Glenn Schorr – Nomura: Ruth, you had mentioned the 43% true comp ratio at ISG, I’m assuming that was the year and not the quarter, correct?
Ruth Porat – EVP and CFO: Correct.
Glenn Schorr – Nomura: That’s come down and I think that shareholders be cool with that. We’ve seen some stuff in the press about changes on the deferral, not something normally that I’d ask you to comment on, but I’m just curious on the impact on future periods on the change in deferred. I’ve seen this happen in the past with some other companies, how much of a contingent liability does that create on the go forward or is it not material to the overall story?
Ruth Porat – EVP and CFO: Well, there are a couple of things in terms of the compensation structure. So, we did change the comp structure again this year. We raised the total compensation level at which deferrals start, so over 82% of people don’t have deferrals, it’s really – think of it as those who are in the earlier parts of their careers, so it’s really for the more senior people that we have deferrals and vesting schedule is still over three years and it’s the combination of cash and equity, which we think further enhances alignments of interest. But as we’ve talked about on calls last year, we said the absolute amount of deferrals would be going down, it is continuing to go down, the actual amount of deferrals in 2013 is lower than 2012 and the aggregate amount continues to decline. I think, important, as James noted in his comments, when you combine that with the actions we’ve taken reducing headcount base and benefits are also meaningfully low. We’re paying 6,000 fewer people in 2013 and then you add that to things like location sourcing. So kind of that sixth element of that if that’s where you framed it is declining.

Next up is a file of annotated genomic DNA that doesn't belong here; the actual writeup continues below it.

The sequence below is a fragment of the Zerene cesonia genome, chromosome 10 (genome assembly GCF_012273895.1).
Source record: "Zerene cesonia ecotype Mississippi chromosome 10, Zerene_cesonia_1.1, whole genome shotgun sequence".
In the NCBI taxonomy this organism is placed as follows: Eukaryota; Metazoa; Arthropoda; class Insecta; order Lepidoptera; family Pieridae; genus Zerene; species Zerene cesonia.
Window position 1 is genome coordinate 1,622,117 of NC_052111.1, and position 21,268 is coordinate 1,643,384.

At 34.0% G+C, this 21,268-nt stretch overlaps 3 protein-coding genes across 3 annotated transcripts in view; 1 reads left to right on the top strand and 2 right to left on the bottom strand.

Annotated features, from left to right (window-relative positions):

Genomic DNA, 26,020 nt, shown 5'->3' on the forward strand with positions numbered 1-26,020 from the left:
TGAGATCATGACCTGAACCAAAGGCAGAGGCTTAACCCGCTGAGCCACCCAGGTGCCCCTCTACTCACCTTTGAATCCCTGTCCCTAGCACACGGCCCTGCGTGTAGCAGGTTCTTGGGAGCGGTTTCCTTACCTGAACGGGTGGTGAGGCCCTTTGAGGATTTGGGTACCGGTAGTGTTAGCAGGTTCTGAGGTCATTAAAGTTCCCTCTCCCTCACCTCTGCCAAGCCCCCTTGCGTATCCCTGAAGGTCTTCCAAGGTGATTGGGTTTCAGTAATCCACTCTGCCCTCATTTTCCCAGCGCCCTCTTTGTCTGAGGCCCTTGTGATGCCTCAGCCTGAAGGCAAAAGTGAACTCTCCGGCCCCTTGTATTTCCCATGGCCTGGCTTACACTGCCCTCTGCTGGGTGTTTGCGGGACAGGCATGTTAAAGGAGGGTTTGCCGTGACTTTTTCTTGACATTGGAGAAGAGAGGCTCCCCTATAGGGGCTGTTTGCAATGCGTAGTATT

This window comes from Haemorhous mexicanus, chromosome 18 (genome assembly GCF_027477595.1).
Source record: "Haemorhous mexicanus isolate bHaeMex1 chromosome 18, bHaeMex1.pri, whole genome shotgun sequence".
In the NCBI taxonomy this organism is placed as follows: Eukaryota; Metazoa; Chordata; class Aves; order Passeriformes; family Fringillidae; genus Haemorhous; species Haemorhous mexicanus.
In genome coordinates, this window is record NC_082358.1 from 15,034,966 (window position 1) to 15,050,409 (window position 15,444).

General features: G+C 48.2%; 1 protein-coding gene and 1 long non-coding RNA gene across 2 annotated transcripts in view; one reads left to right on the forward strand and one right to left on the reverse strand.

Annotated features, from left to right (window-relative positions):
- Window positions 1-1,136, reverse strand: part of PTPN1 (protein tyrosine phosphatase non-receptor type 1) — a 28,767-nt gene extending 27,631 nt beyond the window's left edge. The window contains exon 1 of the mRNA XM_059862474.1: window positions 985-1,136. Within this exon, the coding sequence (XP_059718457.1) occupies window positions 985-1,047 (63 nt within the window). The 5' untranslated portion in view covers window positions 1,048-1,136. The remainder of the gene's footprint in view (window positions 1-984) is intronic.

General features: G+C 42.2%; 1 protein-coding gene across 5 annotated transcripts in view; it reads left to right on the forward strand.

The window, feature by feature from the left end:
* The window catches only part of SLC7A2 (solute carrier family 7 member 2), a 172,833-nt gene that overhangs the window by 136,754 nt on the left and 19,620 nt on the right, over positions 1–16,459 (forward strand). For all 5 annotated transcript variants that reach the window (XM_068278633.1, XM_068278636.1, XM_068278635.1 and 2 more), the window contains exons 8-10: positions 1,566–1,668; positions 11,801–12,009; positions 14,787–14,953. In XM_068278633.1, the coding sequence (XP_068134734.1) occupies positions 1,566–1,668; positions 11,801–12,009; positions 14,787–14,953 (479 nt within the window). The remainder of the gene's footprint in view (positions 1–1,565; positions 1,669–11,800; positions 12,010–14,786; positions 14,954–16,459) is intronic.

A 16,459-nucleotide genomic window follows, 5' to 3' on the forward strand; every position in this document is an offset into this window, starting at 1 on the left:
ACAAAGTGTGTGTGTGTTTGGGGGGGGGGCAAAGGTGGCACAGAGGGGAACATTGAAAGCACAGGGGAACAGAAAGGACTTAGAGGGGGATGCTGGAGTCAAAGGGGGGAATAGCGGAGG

Glenn Schorr – Nomura: Then last one for me. Commodities specifically and I appreciate the environment has been has been a soft one but I have seen it everywhere. Is the business actually changed such that maybe it doesn’t fit inside a broker-dealer anymore, in other words would private equity be a better owner? It seems curious if you would allocate, I’m sure you won’t but I will try the risk weighted assets associated with. It feels like wow, three out of four quarters this year were pretty soft. In other words in your mind is it cyclical versus something changed?
Ruth Porat – EVP and CFO: Yes. There were some quite specific issues in the environment that affected commodities this quarter in particular. I mean as you know well our business is both physical and trading and it’s also primarily oil and power and when you combine storm related dislocation, continued backwardation with lower prices affecting our storage business and then lower volatility we had a series of things that resulted in basically de minimis revenues and commodities this quarter very unusual one over time. So we do think there is quite a cyclical element to it, storm related element to it, however you want to frame it.
James P. Gorman – Chairman and CEO: I would just add, firstly to put the quarter in context. The second quarter was also challenging. You have to go back to 1995 I think to find quarters like that. So it was fairly average. These businesses don’t turn back quickly on a dime good or bad and we have a tremendous commodities business, tremendous team. They had an average environment, difficult environment, difficult quarter and we moved on past that. On the broader strategic things I mean if we could find a structure that was more advantageous for everybody, we’d do that and obviously, as we’ve said publicly, we are open to that. But this is not because we’d only integrate business; we are just constantly looking at the combination of capital liquidity, funding and the mix of those three things and trying to figure out the best way to move forward.
A Closer Look: Morgan Stanley Earnings Cheat Sheet>>